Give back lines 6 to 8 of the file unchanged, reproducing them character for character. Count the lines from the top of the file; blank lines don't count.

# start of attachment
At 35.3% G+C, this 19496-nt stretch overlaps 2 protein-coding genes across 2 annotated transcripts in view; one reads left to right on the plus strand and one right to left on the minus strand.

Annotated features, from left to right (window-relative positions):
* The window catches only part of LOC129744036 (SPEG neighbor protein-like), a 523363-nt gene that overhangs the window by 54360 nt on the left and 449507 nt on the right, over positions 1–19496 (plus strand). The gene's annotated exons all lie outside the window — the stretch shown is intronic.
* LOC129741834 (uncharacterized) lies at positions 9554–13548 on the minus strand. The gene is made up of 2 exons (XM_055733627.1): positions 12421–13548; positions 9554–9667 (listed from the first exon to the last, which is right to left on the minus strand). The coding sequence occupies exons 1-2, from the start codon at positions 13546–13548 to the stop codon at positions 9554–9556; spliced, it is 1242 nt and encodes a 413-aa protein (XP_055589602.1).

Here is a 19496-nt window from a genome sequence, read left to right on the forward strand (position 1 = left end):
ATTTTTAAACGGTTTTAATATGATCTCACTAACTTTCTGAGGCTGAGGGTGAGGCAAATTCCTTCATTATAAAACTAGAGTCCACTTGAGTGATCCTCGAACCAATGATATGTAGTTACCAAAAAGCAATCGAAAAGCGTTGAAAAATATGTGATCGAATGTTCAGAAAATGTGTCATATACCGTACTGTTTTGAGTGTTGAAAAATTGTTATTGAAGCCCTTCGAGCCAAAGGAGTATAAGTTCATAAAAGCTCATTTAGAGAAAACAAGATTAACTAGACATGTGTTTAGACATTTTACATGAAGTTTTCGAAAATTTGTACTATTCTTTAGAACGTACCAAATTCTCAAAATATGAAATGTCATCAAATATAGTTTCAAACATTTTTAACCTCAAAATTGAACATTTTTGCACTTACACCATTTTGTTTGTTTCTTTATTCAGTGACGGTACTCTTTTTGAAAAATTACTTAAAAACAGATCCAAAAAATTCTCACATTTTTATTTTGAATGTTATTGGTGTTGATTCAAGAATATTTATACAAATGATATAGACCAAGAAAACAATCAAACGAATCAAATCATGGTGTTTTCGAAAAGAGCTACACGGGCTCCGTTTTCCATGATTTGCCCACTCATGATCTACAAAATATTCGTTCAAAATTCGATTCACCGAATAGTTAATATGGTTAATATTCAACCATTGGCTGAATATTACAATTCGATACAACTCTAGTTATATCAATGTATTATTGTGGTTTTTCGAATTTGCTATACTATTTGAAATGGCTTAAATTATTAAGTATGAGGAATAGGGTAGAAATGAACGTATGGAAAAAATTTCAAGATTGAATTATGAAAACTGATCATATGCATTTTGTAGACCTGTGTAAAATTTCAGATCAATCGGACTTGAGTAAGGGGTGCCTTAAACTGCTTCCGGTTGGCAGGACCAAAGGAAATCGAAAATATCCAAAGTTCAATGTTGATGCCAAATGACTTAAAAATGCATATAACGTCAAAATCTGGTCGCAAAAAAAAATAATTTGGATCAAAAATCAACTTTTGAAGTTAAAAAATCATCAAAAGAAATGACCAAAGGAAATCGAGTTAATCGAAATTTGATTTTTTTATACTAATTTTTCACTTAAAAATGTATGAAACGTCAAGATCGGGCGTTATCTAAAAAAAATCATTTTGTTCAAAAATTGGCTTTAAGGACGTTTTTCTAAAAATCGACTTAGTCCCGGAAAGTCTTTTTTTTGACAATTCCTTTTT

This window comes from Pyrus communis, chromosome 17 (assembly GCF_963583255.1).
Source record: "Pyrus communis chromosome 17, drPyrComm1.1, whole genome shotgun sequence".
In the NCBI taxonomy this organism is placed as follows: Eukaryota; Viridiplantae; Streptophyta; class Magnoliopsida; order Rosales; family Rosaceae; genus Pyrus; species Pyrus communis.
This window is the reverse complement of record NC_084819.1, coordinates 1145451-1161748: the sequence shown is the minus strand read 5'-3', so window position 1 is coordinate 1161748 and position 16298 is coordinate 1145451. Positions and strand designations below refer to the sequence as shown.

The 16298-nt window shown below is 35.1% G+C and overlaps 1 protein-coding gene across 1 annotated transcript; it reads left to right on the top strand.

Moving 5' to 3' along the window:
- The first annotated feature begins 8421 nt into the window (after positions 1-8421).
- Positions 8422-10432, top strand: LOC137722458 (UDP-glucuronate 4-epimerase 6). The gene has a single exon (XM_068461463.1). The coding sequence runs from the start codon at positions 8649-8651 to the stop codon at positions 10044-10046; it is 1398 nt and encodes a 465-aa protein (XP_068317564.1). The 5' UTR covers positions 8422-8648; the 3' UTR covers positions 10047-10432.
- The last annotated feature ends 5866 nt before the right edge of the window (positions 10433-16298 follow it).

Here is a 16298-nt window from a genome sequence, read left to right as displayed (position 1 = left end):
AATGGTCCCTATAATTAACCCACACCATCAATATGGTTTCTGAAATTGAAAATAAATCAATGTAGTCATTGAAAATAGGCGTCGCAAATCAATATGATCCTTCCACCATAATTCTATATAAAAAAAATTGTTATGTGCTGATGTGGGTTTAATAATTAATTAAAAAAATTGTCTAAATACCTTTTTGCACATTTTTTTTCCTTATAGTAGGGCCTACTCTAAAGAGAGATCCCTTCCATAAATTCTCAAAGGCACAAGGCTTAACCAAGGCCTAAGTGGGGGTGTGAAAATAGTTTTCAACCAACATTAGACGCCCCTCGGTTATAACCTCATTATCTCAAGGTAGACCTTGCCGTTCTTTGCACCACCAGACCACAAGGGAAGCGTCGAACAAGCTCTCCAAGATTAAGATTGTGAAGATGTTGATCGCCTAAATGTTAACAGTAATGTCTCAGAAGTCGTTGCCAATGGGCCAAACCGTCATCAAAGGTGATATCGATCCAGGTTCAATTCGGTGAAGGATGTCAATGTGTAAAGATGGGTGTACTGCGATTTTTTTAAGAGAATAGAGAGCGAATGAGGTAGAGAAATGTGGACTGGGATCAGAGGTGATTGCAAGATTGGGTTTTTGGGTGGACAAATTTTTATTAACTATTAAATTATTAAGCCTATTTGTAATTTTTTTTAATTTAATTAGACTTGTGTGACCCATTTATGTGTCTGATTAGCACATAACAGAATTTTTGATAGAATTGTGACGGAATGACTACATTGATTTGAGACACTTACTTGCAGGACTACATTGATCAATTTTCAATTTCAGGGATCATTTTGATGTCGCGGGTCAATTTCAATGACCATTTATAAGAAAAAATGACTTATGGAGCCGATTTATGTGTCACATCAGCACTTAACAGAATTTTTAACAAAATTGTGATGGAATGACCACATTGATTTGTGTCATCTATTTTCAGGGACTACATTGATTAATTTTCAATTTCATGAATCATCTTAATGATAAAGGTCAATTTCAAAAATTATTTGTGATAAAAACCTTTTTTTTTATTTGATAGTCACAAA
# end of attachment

ATTTTTAAACGGTTTTAATATGATCTCACTAACTTTCTGAGGCTGAGGGTGAGGCAAATTCCTTCATTATAAAACTAGAGTCCACTTGAGTGATCCTCGAACCAATGATATGTAGTTACCAAAAAGCAATCGAAAAGCGTTGAAAAATATGTGATCGAATGTTCAGAAAATGTGTCATATACCGTACTGTTTTGAGTGTTGAAAAATTGTTATTGAAGCCCTTCGAGCCAAAGGAGTATAAGTTCATAAAAGCTCATTTAGAGAAAACAAGATTAACTAGACATGTGTTTAGACATTTTACATGAAGTTTTCGAAAATTTGTACTATTCTTTAGAACGTACCAAATTCTCAAAATATGAAATGTCATCAAATATAGTTTCAAACATTTTTAACCTCAAAATTGAACATTTTTGCACTTACACCATTTTGTTTGTTTCTTTATTCAGTGACGGTACTCTTTTTGAAAAATTACTTAAAAACAGATCCAAAAAATTCTCACATTTTTATTTTGAATGTTATTGGTGTTGATTCAAGAATATTTATACAAATGATATAGACCAAGAAAACAATCAAACGAATCAAATCATGGTGTTTTCGAAAAGAGCTACACGGGCTCCGTTTTCCATGATTTGCCCACTCATGATCTACAAAATATTCGTTCAAAATTCGATTCACCGAATAGTTAATATGGTTAATATTCAACCATTGGCTGAATATTACAATTCGATACAACTCTAGTTATATCAATGTATTATTGTGGTTTTTCGAATTTGCTATACTATTTGAAATGGCTTAAATTATTAAGTATGAGGAATAGGGTAGAAATGAACGTATGGAAAAAATTTCAAGATTGAATTATGAAAACTGATCATATGCATTTTGTAGACCTGTGTAAAATTTCAGATCAATCGGACTTGAGTAAGGGGTGCCTTAAACTGCTTCCGGTTGGCAGGACCAAAGGAAATCGAAAATATCCAAAGTTCAATGTTGATGCCAAATGACTTAAAAATGCATATAACGTCAAAATCTGGTCGCAAAAAAAAATAATTTGGATCAAAAATCAACTTTTGAAGTTAAAAAATCATCAAAAGAAATGACCAAAGGAAATCGAGTTAATCGAAATTTGATTTTTTTATACTAATTTTTCACTTAAAAATGTATGAAACGTCAAGATCGGGCGTTATCTAAAAAAAATCATTTTGTTCAAAAATTGGCTTTAAGGACGTTTTTCTAAAAATCGACTTAGTCCCGGAAAGTCTTTTTTTTGACAATTCCTTTTT

This window comes from Pyrus communis, chromosome 17 (assembly GCF_963583255.1).
Source record: "Pyrus communis chromosome 17, drPyrComm1.1, whole genome shotgun sequence".